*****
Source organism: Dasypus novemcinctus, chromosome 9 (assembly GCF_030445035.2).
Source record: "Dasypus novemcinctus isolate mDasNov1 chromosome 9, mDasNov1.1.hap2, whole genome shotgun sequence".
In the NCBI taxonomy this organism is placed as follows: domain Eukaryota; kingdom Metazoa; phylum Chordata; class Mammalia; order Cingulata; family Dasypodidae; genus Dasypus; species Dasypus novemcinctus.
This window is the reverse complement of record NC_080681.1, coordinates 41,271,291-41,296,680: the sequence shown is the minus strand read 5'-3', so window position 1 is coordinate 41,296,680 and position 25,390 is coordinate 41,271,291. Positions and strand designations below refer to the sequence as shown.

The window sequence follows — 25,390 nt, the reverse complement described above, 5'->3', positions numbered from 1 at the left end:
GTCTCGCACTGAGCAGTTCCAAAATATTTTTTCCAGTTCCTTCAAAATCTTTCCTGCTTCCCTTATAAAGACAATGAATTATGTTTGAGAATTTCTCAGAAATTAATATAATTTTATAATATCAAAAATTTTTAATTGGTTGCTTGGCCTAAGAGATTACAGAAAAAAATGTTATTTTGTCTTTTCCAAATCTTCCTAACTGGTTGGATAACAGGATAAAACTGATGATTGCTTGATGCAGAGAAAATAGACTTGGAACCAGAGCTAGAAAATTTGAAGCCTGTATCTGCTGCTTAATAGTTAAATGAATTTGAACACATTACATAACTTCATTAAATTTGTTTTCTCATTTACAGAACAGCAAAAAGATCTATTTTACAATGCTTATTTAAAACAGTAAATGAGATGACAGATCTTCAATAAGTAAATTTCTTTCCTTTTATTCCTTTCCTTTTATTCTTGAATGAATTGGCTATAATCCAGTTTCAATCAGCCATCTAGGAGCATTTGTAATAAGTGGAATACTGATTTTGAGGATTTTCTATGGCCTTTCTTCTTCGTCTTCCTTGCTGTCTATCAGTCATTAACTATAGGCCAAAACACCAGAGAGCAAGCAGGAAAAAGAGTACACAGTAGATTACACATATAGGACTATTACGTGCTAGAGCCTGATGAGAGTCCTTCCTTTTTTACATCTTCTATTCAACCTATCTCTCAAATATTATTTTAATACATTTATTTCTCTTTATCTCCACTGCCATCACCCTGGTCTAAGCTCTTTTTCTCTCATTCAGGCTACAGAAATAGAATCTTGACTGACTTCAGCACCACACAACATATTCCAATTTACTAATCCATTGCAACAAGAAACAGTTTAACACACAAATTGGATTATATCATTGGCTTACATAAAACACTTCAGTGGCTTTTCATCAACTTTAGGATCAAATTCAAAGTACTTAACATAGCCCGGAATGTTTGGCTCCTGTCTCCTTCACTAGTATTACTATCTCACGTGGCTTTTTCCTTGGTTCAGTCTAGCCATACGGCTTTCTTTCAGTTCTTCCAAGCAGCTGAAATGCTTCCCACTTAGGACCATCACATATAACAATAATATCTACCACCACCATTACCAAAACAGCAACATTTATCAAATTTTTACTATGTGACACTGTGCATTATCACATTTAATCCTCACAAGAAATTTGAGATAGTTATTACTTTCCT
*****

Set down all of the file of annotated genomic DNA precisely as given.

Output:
Source organism: Dasypus novemcinctus, chromosome 9 (assembly GCF_030445035.2).
Source record: "Dasypus novemcinctus isolate mDasNov1 chromosome 9, mDasNov1.1.hap2, whole genome shotgun sequence".
In the NCBI taxonomy this organism is placed as follows: domain Eukaryota; kingdom Metazoa; phylum Chordata; class Mammalia; order Cingulata; family Dasypodidae; genus Dasypus; species Dasypus novemcinctus.
This window is the reverse complement of record NC_080681.1, coordinates 41,271,291-41,296,680: the sequence shown is the minus strand read 5'-3', so window position 1 is coordinate 41,296,680 and position 25,390 is coordinate 41,271,291. Positions and strand designations below refer to the sequence as shown.

The window sequence follows — 25,390 nt, the reverse complement described above, 5'->3', positions numbered from 1 at the left end:
GTCTCGCACTGAGCAGTTCCAAAATATTTTTTCCAGTTCCTTCAAAATCTTTCCTGCTTCCCTTATAAAGACAATGAATTATGTTTGAGAATTTCTCAGAAATTAATATAATTTTATAATATCAAAAATTTTTAATTGGTTGCTTGGCCTAAGAGATTACAGAAAAAAATGTTATTTTGTCTTTTCCAAATCTTCCTAACTGGTTGGATAACAGGATAAAACTGATGATTGCTTGATGCAGAGAAAATAGACTTGGAACCAGAGCTAGAAAATTTGAAGCCTGTATCTGCTGCTTAATAGTTAAATGAATTTGAACACATTACATAACTTCATTAAATTTGTTTTCTCATTTACAGAACAGCAAAAAGATCTATTTTACAATGCTTATTTAAAACAGTAAATGAGATGACAGATCTTCAATAAGTAAATTTCTTTCCTTTTATTCCTTTCCTTTTATTCTTGAATGAATTGGCTATAATCCAGTTTCAATCAGCCATCTAGGAGCATTTGTAATAAGTGGAATACTGATTTTGAGGATTTTCTATGGCCTTTCTTCTTCGTCTTCCTTGCTGTCTATCAGTCATTAACTATAGGCCAAAACACCAGAGAGCAAGCAGGAAAAAGAGTACACAGTAGATTACACATATAGGACTATTACGTGCTAGAGCCTGATGAGAGTCCTTCCTTTTTTACATCTTCTATTCAACCTATCTCTCAAATATTATTTTAATACATTTATTTCTCTTTATCTCCACTGCCATCACCCTGGTCTAAGCTCTTTTTCTCTCATTCAGGCTACAGAAATAGAATCTTGACTGACTTCAGCACCACACAACATATTCCAATTTACTAATCCATTGCAACAAGAAACAGTTTAACACACAAATTGGATTATATCATTGGCTTACATAAAACACTTCAGTGGCTTTTCATCAACTTTAGGATCAAATTCAAAGTACTTAACATAGCCCGGAATGTTTGGCTCCTGTCTCCTTCACTAGTATTACTATCTCACGTGGCTTTTTCCTTGGTTCAGTCTAGCCATACGGCTTTCTTTCAGTTCTTCCAAGCAGCTGAAATGCTTCCCACTTAGGACCATCACATATAACAATAATATCTACCACCACCATTACCAAAACAGCAACATTTATCAAATTTTTACTATGTGACACTGTGCATTATCACATTTAATCCTCACAAGAAATTTGAGATAGTTATTACTTTCCT